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Orphaned bear cub gaining strength at humane society's Ramona Wildlife Center

A orphaned black bear cub seen at the Ramona Wildlife Center taken on Dec. 28, 2022.
San Diego Humane Society
A orphaned black bear cub seen at the Ramona Wildlife Center taken on Dec. 28, 2022.

Two weeks after an orphaned black bear cub was rescued and transferred to the San Diego Humane Society's Ramona Wildlife Center, the animal is gaining strength and appears to be in good health, officials said Wednesday.

The 7-month-old cub was rescued by the California Department of Fish and Wildlife in Bishop on Dec. 15 and transferred to SDHS for care.

The cub weighs around 30 lbs. and appears to be in good health, SDHS veterinarians said.


The animal's caretakers said the cub is eating a diet of eggs, honey, grasses, walnuts, gruel and fish.

"This little bear is very active and eating well," said Andy Blue, campus director of the Ramona Wildlife Center. "It is our goal to get them stronger and keep them healthy for at least three months, so they can return to the wild where they belong."

According to the Humane Society, the facility veterinary medical team has performed a visual exam on the cub and will schedule a full exam under anesthesia early in the new year to determine the gender of the bear, do blood work, a dental check and X-rays.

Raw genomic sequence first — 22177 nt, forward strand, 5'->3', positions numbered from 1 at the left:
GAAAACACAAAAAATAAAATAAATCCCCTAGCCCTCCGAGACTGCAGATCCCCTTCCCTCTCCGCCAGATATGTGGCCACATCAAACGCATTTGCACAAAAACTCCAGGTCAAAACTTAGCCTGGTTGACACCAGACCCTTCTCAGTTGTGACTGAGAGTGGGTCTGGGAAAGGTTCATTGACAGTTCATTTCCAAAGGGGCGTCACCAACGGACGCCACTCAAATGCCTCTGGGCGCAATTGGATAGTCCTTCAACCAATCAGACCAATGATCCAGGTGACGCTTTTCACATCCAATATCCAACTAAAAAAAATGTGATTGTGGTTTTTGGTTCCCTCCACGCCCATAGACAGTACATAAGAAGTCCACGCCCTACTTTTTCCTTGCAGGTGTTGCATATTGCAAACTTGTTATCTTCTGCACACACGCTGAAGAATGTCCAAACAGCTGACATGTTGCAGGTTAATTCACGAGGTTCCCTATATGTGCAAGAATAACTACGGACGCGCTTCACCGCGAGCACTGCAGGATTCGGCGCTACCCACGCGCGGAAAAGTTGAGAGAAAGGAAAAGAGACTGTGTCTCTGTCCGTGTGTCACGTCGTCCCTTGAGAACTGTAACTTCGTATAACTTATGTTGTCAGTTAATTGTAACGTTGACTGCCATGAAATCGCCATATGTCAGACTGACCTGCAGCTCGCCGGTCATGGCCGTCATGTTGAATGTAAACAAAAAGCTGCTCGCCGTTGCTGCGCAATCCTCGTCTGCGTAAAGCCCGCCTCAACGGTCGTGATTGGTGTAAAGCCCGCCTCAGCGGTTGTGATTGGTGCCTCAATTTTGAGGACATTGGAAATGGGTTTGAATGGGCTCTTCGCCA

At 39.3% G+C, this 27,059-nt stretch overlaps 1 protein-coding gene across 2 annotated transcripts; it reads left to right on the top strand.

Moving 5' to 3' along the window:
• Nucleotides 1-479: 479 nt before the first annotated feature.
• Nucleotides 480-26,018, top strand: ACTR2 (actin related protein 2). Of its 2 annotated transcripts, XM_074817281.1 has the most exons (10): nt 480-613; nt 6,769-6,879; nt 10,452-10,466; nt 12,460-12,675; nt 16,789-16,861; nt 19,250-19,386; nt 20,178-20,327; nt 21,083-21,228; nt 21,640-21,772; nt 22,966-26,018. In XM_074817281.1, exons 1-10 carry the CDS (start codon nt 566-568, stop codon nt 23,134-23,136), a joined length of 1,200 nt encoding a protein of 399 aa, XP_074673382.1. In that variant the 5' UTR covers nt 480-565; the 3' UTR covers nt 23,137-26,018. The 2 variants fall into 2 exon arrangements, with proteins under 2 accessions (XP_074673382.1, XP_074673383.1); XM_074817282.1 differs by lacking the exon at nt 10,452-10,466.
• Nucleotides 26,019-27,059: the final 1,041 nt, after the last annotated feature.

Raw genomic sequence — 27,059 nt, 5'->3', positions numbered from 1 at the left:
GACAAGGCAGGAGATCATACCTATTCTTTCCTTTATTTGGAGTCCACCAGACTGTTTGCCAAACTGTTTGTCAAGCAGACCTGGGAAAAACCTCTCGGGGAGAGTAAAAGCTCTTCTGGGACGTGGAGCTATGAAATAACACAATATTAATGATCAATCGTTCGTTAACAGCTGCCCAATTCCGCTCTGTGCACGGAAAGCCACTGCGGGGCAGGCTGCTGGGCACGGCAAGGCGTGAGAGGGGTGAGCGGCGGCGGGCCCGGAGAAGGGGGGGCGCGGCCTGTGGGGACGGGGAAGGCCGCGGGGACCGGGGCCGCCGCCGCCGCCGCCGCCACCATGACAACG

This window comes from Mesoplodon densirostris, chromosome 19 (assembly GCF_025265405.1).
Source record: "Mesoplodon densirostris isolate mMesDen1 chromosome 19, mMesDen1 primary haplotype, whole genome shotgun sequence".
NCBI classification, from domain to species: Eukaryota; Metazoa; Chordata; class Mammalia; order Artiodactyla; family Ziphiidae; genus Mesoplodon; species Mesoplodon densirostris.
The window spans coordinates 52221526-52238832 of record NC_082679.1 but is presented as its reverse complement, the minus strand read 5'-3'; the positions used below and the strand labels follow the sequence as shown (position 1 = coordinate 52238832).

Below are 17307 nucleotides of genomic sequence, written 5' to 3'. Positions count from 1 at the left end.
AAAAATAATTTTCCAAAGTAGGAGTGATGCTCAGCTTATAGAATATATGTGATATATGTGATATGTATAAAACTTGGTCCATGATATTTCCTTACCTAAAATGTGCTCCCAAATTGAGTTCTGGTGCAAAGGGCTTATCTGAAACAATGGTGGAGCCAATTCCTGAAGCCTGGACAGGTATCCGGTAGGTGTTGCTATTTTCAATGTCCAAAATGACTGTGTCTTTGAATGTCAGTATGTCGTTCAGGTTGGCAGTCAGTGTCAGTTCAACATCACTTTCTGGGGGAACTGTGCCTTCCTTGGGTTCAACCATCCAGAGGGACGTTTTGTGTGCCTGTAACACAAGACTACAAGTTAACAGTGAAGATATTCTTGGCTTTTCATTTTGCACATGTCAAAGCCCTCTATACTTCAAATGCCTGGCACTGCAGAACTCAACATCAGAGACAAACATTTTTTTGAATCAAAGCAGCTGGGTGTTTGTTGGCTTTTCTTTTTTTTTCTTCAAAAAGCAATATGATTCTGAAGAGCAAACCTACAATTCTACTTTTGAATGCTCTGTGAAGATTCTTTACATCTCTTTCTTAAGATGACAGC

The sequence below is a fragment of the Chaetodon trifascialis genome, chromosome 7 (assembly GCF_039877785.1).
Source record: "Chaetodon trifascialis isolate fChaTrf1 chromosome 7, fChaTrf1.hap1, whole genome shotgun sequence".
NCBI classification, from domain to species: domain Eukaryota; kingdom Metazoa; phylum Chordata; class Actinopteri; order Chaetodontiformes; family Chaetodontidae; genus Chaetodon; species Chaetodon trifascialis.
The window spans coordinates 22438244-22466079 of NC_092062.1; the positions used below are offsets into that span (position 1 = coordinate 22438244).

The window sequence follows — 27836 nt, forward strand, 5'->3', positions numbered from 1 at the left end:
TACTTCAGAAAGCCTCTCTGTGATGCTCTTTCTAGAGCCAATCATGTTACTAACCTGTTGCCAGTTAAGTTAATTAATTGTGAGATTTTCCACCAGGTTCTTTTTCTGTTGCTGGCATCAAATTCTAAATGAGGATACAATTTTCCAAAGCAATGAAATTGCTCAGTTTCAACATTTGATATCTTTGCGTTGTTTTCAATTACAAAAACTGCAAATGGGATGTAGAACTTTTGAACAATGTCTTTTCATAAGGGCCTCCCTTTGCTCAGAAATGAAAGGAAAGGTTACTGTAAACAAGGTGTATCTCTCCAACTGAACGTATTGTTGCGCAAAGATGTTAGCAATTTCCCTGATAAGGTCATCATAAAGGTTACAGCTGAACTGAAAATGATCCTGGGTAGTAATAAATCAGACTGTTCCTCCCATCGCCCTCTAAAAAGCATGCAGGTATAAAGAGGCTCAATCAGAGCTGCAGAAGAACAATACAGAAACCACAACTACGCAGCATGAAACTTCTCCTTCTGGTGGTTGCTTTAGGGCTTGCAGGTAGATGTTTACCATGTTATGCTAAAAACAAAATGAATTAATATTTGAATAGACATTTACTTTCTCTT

The cub is being housed at the center's hospital facility with indoor- outdoor access. The veterinarians plan to move the bear to a larger pre-release enclosure outdoors in the near future. The bear will then also get acclimated to the weather and have more opportunities to run, climb, play and forage for food.

In the wild, bear cubs would stay with their mother for about two years. The Project Wildlife team is attempting to minimize human contact to reduce the risk of habitation or food conditioning and increase their chance of survival in the wild.


There are now four California black bear cubs at San Diego Humane Society's Ramona Wildlife Center. The three other cubs arrived separately in July and will be released back into the wild next spring.

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